“We have been terribly and systematically misled for nearly 70 years in the United States, and I apologize for my own role in that.” — Sanjay Gupta, M.D., Neurosurgeon and CNN Chief Medical Correspondent.
In the United States in 2014, the recreational use of cannabis (marijuana) by adults 21 years of age and older is legal in two states (Colorado and Washington). The medicinal use of cannabis by adults is now legal in 20 states and the District of Columbia. This year — an election year — 13 states will decide on legalizing recreational cannabis and 16 on legalizing medical cannabis. In Pennsylvania, a bipartisan bill legalizing medical marijuana has been threatened with a veto by Governor Corbett, even before a vote is taken. (Last week, Gov. Corbett backtracked a bit by saying he would support the use of the oil extract CBD — cannabidiol — to treat children with seizure disorders.)
From marijuana’s recreational standpoint, an argument can be made that there are far more dangerous drugs out there, including very available and legal alcohol, nicotine (tobacco), and prescription opioid medications. Heroin use is also on the rise in this country, as is its gateway substance — prescription (opioid) painkillers. (If you want to read more about heroin use currently in the U.S., prepare to be frightened here.) Regardless of one’s personal view of recreational marijuana, most people agree that its use should be restricted to adults only. Dr. Gupta makes this clear:
I do want to mention a concern that I think about as a father. Young, developing brains are likely more susceptible to harm from marijuana than adult brains. Some recent studies suggest that regular use in teenage years leads to a permanent decrease in IQ. Other research hints at a possible heightened risk of developing psychosis. Much in the same way I wouldn’t let my own children drink alcohol, I wouldn’t permit marijuana until they are adults. If they are adamant about trying marijuana, I will urge them to wait until they’re in their mid-20s when their brains are fully developed.
The American Academy of Child and Adolescent Psychiatry presents an even stronger argument against the legalization of recreational cannabis, worried that despite age restrictions on its sale, teenagers will still find a way to access the drug during “a critical period of brain maturation”:
Marijuana use is not benign, and adolescents are especially vulnerable to its many known adverse effects. One in six adolescent marijuana users develop cannabis use disorder, a well characterized syndrome involving tolerance, withdrawal, and continued use despite significant associated impairments. Heavy use during adolescence is associated with increased incidence and worsened course of psychotic, mood, anxiety, and substance use disorders across the lifespan. Furthermore, marijuana’s deleterious effects on adolescent brain development, cognition, and social functioning may have immediate and long-term implications, including increased risk of motor vehicle accidents, sexual victimization, academic failure, lasting decline in intelligence measures, psychopathology, addiction, and psychosocial and occupational impairment.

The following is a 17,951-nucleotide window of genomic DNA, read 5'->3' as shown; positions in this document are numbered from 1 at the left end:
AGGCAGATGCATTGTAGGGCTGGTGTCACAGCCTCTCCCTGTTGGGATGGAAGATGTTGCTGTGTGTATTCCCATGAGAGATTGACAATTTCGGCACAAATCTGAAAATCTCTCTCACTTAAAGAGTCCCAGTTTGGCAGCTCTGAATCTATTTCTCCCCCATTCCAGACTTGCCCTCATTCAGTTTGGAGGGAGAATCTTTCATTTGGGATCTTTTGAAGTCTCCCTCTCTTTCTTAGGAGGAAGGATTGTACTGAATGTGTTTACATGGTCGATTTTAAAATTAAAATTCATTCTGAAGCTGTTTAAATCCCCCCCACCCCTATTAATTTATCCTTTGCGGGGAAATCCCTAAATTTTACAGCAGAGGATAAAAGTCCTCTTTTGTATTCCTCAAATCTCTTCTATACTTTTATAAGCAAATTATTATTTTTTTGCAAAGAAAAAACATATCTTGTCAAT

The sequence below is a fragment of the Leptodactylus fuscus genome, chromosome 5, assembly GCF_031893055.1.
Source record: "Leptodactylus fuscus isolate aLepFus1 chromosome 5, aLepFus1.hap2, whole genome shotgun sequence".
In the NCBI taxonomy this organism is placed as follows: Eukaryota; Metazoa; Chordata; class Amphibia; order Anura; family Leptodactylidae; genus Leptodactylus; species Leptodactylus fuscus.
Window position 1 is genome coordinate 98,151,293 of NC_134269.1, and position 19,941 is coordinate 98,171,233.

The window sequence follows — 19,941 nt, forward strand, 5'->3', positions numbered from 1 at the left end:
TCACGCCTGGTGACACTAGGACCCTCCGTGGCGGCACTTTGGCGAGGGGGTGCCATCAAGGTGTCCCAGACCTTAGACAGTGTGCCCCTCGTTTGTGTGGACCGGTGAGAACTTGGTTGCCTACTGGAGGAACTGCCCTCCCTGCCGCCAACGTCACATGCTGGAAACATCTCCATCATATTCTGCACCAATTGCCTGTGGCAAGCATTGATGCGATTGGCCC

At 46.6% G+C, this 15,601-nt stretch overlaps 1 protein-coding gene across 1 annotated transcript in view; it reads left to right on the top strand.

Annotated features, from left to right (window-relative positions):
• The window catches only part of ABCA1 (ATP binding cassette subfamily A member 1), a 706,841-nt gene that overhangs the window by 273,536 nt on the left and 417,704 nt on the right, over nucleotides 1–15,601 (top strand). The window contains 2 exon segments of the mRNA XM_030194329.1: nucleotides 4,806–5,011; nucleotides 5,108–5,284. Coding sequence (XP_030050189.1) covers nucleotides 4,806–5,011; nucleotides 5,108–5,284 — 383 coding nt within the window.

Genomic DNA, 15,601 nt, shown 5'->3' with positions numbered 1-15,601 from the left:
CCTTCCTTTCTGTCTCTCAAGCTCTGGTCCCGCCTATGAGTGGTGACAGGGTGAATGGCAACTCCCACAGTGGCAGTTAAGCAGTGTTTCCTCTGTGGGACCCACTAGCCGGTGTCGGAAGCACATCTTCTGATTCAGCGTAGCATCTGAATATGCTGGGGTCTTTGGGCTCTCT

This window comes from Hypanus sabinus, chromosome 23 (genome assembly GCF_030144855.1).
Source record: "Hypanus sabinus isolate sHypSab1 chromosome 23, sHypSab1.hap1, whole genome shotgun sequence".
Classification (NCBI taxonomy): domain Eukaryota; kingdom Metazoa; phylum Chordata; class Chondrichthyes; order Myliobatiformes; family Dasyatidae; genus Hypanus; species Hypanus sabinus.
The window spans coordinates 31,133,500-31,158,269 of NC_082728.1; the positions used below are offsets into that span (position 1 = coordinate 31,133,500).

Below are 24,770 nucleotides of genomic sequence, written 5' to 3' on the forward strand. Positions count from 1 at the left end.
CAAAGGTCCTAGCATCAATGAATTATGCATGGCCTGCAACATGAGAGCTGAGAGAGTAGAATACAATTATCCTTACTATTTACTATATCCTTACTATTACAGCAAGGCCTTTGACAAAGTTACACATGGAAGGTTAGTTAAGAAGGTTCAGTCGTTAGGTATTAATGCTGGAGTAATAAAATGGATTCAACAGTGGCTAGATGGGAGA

What about medical marijuana? There seems to be abundant scientific evidence (and there has been for some time) that cannabis used for medical purposes has many practical applications, including treating the nausea and anorexia in cancer and AIDS patients, decreasing intraocular pressures in patients with glaucoma, treating refractory epilepsy in children, and treating pain in adults with chronic, neuropathic pain syndromes. Additional studies are underway to assess marijuana’s effectiveness and safety in patients with multiple sclerosis, bipolar disorder, traumatic brain injuries, post-traumatic stress disorder (PTSD), and Alzheimer’s disease. Opposition to this medical science is persistent, but waning: the legal use of marijuana for medical purposes is becoming the new normal in the U.S.
Will the legalization of medical marijuana lead to more teenagers smoking weed? A study in the Journal of Adolescent Health used CDC data to show that teen use is not increased when marijuana is legal and available by prescription for an adult’s medical therapy. The results of this study, says Matt Ferner, are in line with previous research:
Looking at high school students across the nation, the report found that nearly 21 percent of those surveyed had used marijuana in the past month. But according to the study’s abstract, there were “no statistically significant differences in marijuana use before and after policy change for any state pairing.”
[Lead author, Dr. Esther] Choo said the new study adds to a “growing body of data” demonstrating little effect from legal medical marijuana on adolescent drug use. A 2013 report from Monitoring the Future, an ongoing study of the behavior of American youth, found nearly zero year-to-year changes in marijuana use among teens. The behavior of teens in states with legal medical marijuana was also examined in a 2012 study published by the IZA Journal, which also found that legalization does not lead to increased underage use.
Should medical cannabis be legal and available by prescription (and covered by insurance) to adult patients? Should its medical benefits be extended to children? Should marijuana be decriminalized for all ages? Should it be outright legalized (and heavily taxed) for adult use only? (As Dr. Gupta suggests, this move would certainly open the doors wide open for more evidence-based research on the safety and dangers — and the effectiveness or not — of cannabis.)
I think we can agree that there is enough scientific evidence to (try to) keep marijuana out of the bodies and brains of people under the age of 21. The rest is up to voters.